William is no different than anyone else his age finishing out high school.
He has big dreams. He wants to go to college. He wants to raise a family.
He wants to reach out and help people, especially children less fortunate than himself, and that’s what sets William Capps apart from any other high school athlete who laces up the cleats, pulls on the jersey, or straps on the helmet.
Others may get there with faster times, but no one works any harder than he does. What others take for granted, like running a 100-meter dash, is a challenge for William because of his epilepsy.
It might take him a little longer to complete the run, but he’s running just as hard with his last step as he did taking his first.
William takes nothing for granted and sees himself in the same light as he sees his classmates.
They are all the same. They are no different. They are all part of the same team.
William told his mother Karen once, “I want to be a foster parent someday so I can take care of children the way they are supposed to be taken care of.”
That’s the attitude of a teammate, putting the team, and others, ahead of himself.
I met William during this year’s Special Olympics track meet held by the Berkeley County School District Friday. I met his family and spoke with them briefly about William. I only spoke with William for a few short moments after his first event because he had to leave to get ready for his next one.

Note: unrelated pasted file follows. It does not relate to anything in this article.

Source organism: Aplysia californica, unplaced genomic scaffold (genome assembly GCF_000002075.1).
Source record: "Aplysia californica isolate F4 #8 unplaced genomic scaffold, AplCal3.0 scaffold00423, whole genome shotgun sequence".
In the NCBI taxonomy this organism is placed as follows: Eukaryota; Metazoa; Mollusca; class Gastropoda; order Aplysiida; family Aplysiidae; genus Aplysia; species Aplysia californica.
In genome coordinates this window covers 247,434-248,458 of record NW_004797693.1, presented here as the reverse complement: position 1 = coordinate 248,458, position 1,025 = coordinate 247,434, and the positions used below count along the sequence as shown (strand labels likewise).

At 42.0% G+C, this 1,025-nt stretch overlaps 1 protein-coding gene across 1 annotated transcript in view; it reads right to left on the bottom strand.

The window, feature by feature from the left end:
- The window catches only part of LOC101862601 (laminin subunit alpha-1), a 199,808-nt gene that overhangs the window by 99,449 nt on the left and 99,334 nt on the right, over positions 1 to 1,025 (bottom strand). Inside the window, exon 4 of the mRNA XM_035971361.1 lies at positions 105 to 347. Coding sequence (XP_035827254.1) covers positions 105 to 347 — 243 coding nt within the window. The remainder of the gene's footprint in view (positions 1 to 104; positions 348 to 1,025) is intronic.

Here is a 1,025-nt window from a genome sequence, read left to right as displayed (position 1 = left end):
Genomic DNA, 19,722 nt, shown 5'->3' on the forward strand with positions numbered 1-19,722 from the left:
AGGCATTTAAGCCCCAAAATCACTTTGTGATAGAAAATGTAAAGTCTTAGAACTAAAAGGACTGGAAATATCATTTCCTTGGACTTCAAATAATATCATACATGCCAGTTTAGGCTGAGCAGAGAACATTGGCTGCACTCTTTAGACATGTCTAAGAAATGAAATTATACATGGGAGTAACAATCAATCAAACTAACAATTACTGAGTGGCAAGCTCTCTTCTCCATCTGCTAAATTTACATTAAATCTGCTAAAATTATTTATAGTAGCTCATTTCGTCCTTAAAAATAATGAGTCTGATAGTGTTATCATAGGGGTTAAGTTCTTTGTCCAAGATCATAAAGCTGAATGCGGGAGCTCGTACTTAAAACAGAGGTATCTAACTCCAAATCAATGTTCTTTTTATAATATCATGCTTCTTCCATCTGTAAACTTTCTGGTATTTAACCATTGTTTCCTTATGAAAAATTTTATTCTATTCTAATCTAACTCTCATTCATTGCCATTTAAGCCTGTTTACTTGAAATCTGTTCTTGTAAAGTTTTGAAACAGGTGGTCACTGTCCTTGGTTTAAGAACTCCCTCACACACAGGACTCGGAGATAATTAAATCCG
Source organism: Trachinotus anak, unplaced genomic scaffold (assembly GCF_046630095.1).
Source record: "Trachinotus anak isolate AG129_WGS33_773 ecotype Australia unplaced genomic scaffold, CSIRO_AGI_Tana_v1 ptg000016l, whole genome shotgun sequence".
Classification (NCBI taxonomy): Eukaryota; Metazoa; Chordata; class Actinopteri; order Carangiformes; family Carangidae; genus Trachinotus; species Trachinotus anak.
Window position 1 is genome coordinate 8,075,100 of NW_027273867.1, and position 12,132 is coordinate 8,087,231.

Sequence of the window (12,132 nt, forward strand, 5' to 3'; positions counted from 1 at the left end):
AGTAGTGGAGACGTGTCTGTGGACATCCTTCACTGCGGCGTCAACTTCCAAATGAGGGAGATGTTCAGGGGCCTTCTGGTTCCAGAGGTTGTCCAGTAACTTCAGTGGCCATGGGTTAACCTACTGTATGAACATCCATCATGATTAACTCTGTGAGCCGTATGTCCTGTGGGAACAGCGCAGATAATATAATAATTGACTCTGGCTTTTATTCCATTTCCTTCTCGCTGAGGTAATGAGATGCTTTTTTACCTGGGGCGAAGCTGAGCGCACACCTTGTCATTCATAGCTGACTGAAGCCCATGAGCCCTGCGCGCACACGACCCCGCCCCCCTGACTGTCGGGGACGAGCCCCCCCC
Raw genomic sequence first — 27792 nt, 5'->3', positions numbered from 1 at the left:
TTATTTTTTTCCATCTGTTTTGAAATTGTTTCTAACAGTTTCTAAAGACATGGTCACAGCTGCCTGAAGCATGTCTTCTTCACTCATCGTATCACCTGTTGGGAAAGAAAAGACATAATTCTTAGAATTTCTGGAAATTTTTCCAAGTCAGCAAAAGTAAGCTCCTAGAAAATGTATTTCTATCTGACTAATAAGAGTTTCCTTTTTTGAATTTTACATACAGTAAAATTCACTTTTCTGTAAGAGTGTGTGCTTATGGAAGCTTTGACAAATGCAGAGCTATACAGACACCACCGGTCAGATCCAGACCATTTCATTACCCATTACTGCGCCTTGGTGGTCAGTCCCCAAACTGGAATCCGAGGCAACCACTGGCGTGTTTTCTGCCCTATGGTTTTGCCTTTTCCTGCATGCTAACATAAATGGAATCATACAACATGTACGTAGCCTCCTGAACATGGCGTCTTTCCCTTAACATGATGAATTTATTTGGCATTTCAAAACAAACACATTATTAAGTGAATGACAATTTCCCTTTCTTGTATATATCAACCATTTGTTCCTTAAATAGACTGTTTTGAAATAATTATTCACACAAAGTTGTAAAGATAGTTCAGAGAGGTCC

But you can learn a lot about a person in a few short minutes, often just by watching what they do. Because the heart of a champion shines bright, all the time.
William Capps doesn’t have a state championship ring, and he competes just twice a year at events like this last week, but he has the heart of a champion.
Getting through a day living with the threat of a seizure, without falling down, enduring the lingering pain and physical challenges from multiple surgeries, this is something William has had to deal with every day. No child or teenager should have to endure this.
“It is the most helpless feeling in the world to sit there and watch your child have a seizure,” said his mother.
For William, it’s just his life and he tackles it head on. For him, it’s just another normal day.
He loves and is devoted to his family. He loves his mother and is fiercely protective of his 11-year old sister Claire, who is equally as protective of her big brother.
If anything happens to William – and when you’re living with someone prone to seizures, anything happens often – she is the first there to protect and take care of him.
“She is his protector,” said their mother.
William wants to conquer the world, just like any other high school kid his age. He enjoys going to church on Sunday and playing guitar, but there’s a difference between William and other kids who don’t deal with the daily challenges and hardships he has on a daily basis.
You see, William has already conquered the world. Several times.
That’s what champions do.
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Finding Mudville: A Rock Star

  • Wednesday, March 13, 2013